3 Bells, 20 minutes of zazen, 1 Bell - Timekeeper: Rick
One of the main reasons we integrate zazen into our Aikido instruction is to learn to relax. Return to this moment, this breath, your posture, the dojo - and examine for yourself what it means to relax. There is an answer to relaxation within a zazen practice.
This is week 8, a review week. Good martial arts practice, good self-defense training is about instruction and practice ... again and again and again.
Remember to the pin, 5 points - controlling the wrist and elbow, knee in the ribs and on the toes.
Think of Nikyo as the 2nd option on a decision tree. The first option occurs when we have our partner bent over with a straight elbow. Nikyo is the 2nd option, when we may have our partner bent over, but with a bent elbow.
A great throw when we find ourselves alongside the attacker, with his / her head on our 'back' shoulder.
A great throw when we find ourselves alongside the attacker, with his / her head on our 'front' shoulder.
Aikido as a martial art, Aikido as a self-defense is built on a multitude of responses that the defender will use depending on each attack. For our basic Aikido instruction, we will always teach 10 basic throws.
Kokyu-nage (timing throw, back shoulder throw)
Aikido is truly the ultimate 'multiple-attacker' self defense. In the course of dealing with many attackers, as a defender you will find yourself turning and advancing to where you will constantly find yourself in unexpected positions with respect to the attacker. A great martial art, Aikido provides a practiced response for nearly every situation. This particular throw is ideal if you find your attacker's head close to your 'rear shoulder.'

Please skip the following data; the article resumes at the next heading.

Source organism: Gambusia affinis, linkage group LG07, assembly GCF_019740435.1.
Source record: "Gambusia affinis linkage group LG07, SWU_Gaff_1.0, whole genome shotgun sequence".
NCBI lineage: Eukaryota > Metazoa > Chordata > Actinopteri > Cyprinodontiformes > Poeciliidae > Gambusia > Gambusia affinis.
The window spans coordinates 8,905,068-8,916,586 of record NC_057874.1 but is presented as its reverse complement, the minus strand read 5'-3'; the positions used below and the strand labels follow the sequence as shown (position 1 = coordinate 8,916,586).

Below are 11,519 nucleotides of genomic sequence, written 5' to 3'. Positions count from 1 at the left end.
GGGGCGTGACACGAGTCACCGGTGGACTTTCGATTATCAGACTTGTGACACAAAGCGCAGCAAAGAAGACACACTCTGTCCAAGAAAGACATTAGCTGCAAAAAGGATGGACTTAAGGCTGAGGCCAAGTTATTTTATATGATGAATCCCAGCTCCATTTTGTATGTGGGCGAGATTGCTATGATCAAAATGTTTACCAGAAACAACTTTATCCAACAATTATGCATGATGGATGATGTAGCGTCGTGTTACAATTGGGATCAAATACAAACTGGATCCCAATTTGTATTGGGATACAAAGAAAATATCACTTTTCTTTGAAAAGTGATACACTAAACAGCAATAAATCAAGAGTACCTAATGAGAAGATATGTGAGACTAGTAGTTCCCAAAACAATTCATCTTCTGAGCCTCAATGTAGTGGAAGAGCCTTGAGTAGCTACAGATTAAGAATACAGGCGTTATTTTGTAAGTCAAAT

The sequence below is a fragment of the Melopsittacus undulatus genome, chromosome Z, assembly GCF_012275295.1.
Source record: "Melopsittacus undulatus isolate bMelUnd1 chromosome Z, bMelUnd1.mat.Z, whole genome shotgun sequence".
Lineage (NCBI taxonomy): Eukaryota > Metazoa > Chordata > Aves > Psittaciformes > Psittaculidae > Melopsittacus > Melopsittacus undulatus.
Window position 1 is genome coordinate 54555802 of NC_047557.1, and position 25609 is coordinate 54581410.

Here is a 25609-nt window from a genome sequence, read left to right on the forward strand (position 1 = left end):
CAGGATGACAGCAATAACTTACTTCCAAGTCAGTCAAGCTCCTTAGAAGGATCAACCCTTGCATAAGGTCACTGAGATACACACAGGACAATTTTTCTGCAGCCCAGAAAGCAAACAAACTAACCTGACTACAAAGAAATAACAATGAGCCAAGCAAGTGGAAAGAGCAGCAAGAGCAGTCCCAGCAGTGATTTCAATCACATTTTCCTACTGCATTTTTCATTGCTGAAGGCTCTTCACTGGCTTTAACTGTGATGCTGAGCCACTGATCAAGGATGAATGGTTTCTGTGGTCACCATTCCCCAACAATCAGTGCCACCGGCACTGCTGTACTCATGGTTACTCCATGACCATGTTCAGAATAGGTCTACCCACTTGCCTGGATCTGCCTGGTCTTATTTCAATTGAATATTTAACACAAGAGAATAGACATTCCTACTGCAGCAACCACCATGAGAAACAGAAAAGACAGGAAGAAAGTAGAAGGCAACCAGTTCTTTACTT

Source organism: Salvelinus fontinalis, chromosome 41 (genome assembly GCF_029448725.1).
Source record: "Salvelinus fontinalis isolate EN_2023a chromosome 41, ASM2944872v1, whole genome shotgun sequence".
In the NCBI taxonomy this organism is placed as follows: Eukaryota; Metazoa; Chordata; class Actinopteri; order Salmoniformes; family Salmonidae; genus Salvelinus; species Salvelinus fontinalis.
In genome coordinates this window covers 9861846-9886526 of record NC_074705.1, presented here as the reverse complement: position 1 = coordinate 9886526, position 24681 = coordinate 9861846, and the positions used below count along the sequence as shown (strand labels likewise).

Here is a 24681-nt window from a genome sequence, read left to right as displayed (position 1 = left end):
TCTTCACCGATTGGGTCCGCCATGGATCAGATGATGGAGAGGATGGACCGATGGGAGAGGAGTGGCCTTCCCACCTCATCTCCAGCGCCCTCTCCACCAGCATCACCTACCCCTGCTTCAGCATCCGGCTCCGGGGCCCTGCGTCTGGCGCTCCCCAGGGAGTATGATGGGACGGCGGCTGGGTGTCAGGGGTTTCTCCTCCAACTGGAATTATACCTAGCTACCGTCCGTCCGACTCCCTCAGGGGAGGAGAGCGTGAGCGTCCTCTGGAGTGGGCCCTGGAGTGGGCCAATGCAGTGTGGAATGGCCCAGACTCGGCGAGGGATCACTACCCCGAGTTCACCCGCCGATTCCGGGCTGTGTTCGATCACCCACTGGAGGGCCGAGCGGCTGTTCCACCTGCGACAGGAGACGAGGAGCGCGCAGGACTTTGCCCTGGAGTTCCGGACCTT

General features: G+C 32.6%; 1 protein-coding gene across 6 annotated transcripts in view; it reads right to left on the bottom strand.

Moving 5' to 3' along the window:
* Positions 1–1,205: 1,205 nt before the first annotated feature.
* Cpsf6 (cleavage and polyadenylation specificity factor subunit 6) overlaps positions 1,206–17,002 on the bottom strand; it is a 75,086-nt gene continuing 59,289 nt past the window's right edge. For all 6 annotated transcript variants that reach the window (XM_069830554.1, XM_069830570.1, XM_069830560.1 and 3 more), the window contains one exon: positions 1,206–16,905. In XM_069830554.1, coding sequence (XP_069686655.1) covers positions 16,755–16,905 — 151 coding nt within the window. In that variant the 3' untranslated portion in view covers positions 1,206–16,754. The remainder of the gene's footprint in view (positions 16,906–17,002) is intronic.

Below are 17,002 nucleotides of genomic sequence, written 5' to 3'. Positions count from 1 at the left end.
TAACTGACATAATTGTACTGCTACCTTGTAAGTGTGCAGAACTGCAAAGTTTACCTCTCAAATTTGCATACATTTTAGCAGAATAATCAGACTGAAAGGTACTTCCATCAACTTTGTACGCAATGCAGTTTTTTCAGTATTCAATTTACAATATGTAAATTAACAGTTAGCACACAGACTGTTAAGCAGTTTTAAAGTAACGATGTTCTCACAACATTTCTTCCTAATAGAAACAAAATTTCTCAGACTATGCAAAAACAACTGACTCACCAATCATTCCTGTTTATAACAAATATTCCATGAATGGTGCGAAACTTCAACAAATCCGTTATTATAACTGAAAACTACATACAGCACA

Ikkyo (1st option)
The response to any self-defense situation can be 'modeled' as a decision tree. Very often you will start down one path and adjust as your attacker adjusts, or adjust as you learn more information about your attacker's intentions. For many throws, ikkyo can be thought of as the top of one of those decision trees. It is naturally followed by a 2nd option, 3rd option, etc.
3 Bells, 20 minutes zazen, 1 Bell: Timekeeper: Donovan
Decisiveness is a valuable lesson from sitting zazen. What is the root of decisiveness? Acceptance! If you can't fully accept this exact moment at this exact time, how can you ever be decisive?
And how do we practice acceptance in zazen? We accept that we will not move, we will not clear our throats, we will not sigh, breathe heavily, sniff or scratch. And of course, the acceptance of all this will inevitably generate an internal dialogue. Embrace the moment, embrace the dialogue, return to this moment
Chris and Donovan
Weeks 7 and 8 are review weeks for the 10 techniques we have covered. Week 9 will be independent review, groups of 3 will work together on the list of 10 techniques. Weeks 10, 11, 12 will be what this class is all about: freestyle practice.
There is a martial arts truism that goes something like: "Your best self-defense is your mind." A perhaps more appropriate would be something more like: "Your best self-defense is the understanding of how your mind works (sometimes called 'essence of mind'.) You won't come to any realization of your essence of mind through freestyle practice, but you may come to the point where you want to understand the workings of your mind.
Ude-nage A (arm throw, cutting like a sword)
Remember ... this is not about bending from your waist, it is a strong pivot of your hips! In martial arts, in any self-defense scheme, in all sports, power is generate about a stable base and powerful hip action.
Shiho-nage (4 way throw)
If your partner is doing this pretty well, as the attacking partner, you can add additional resistance.
Sayu-nage (left-right throw)
Again, a sequence of 4 distinct steps. Eventually the time of each step and the time between steps will be shortened dramatically - but 'show me the steps!'
3 Bells, 20 minutes zazen, 1 Bell
Return to your breathing, return to your posture, return to this moment.
Paul V, Paul M, Lochlin, Simon, Mial, Ken, Rich